Categories: Other Sciences

Reviewers are blinkered by bibliometrics

Paula Stephan, Reinhilde Veugelers, Jian Wang

DOI: 10.1038/544411a

Journal-article published April 2017 in Nature volume 544 issue 7651 on page 411-412
© Springer Nature

Keywords: #impact factor  #science  #review  #journal  #peer-review  #reviewer  Edit keywords

4 2 3.8 Posted: 07.Jul.2017
Incognito 07.Jul.2017

An honest discussion about one of the most important and difficult problems in science and in academia. This problem needs to be solved sooner than later.

Ferdinand Wu 08.Jul.2017

Glad to have a discussion which questions journal impact factors (JIFs) and citation counts. I have met several distinguished scholars who promised to submit no more research results to journals of this kind. Is it a silent protest or is personal emotion involved? Apparently, academic authorities seem to be exaggeratedly overrated by the help of JIFs; and academic freedom is dying. What leads to this? JIFs is never an iceberg itself. I hope this discussion is a start not end.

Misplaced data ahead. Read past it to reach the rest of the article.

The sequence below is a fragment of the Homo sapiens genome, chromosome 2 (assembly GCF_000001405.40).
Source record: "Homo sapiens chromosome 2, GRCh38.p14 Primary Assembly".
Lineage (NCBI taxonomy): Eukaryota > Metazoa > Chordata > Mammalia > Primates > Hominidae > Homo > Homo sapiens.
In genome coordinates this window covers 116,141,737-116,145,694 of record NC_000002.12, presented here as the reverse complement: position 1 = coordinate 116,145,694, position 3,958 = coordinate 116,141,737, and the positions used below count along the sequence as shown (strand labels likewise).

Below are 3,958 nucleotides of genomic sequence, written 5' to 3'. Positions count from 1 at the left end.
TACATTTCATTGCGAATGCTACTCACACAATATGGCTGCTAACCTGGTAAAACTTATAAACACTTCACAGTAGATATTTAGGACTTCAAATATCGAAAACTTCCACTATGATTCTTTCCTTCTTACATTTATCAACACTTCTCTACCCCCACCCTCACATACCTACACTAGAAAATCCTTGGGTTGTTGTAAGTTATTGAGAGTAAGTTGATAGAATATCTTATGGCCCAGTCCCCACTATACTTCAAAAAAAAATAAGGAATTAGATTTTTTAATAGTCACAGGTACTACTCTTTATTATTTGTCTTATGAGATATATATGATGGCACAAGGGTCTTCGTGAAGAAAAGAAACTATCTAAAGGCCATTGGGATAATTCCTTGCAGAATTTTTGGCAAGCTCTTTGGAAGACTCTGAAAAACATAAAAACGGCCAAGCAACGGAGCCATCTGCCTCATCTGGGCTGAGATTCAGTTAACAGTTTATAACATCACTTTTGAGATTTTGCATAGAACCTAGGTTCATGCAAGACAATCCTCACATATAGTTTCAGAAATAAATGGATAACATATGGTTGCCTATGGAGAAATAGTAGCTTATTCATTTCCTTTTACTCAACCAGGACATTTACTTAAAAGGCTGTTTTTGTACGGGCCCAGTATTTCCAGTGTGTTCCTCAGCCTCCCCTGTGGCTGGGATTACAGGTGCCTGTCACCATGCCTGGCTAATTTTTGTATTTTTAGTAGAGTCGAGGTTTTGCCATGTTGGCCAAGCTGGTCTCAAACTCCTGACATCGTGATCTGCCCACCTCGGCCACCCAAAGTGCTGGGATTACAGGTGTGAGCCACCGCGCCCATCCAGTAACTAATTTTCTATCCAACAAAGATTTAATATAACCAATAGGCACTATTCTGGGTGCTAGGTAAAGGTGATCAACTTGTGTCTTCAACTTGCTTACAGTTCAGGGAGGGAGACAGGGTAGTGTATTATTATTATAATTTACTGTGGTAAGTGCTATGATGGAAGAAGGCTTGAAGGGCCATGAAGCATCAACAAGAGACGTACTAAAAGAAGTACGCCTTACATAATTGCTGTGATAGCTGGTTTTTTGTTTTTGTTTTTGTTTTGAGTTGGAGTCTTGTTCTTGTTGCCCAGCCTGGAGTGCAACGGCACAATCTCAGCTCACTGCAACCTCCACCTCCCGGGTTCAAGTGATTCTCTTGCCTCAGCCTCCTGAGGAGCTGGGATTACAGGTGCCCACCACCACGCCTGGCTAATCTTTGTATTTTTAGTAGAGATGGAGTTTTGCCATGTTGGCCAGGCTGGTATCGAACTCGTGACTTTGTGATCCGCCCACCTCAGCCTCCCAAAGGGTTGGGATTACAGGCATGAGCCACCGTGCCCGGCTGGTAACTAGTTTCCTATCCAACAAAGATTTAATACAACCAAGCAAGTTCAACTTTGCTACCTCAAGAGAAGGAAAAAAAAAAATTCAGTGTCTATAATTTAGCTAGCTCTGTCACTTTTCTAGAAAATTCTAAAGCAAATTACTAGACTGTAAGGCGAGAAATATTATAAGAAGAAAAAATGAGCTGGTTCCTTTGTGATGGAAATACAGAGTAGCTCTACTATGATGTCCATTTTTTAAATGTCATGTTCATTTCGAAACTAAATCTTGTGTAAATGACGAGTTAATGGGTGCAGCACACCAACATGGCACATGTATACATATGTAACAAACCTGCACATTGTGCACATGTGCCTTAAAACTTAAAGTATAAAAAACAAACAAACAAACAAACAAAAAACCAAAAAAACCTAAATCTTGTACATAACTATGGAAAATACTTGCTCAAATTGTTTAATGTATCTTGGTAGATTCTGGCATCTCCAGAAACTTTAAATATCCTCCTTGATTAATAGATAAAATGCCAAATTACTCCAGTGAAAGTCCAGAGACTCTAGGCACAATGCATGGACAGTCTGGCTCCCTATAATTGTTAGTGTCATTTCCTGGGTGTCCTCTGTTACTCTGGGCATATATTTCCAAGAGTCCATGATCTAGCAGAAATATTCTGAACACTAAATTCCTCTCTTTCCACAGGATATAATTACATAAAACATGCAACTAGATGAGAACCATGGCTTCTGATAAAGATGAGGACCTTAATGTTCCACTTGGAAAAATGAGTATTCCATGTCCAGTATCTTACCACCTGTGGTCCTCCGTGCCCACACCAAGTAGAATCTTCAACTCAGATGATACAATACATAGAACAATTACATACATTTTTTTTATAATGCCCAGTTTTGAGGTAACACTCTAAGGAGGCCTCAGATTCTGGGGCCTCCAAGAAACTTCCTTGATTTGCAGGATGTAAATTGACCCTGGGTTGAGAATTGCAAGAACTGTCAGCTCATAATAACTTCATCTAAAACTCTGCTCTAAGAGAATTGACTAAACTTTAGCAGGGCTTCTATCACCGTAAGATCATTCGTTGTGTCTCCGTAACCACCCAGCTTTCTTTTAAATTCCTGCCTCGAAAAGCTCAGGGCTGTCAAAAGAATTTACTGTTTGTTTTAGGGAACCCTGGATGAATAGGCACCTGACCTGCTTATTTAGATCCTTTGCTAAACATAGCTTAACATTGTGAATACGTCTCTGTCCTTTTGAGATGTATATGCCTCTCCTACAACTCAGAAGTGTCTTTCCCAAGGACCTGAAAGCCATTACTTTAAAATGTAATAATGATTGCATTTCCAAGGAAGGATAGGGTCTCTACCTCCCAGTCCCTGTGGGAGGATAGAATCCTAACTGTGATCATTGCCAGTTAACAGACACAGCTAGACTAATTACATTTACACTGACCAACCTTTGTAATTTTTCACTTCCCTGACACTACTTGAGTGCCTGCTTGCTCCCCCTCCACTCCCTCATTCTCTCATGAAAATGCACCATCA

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Ferdinand Wu 09.Jul.2017

A critical piece of pizzle is left untouched. What's between authors and readers? It can be a process or medium. Bibliometrics as JIFs are simply products of this swirl; and if the real culprit is continuously neglected, we can only be a part of this game. Same things in the news industry, sensational contents are always more attractive than truethful/neutral reports. Now the world is fighting against fake news by examining news sources and readers!? We're too much into this game and lost focus.

Incognito 10.Jul.2017

Although journal impact factors are not perfect, I believe they correlate with a researcher's ability to pull off a research project. I also don't think being risk-averse is a necessarily a bad thing in research. Being risk-averse means research grants are spent cautiously. Of course scientists should at times challenge the consensus but the trick is to find a good balance between bold and risk-averse hypotheses.

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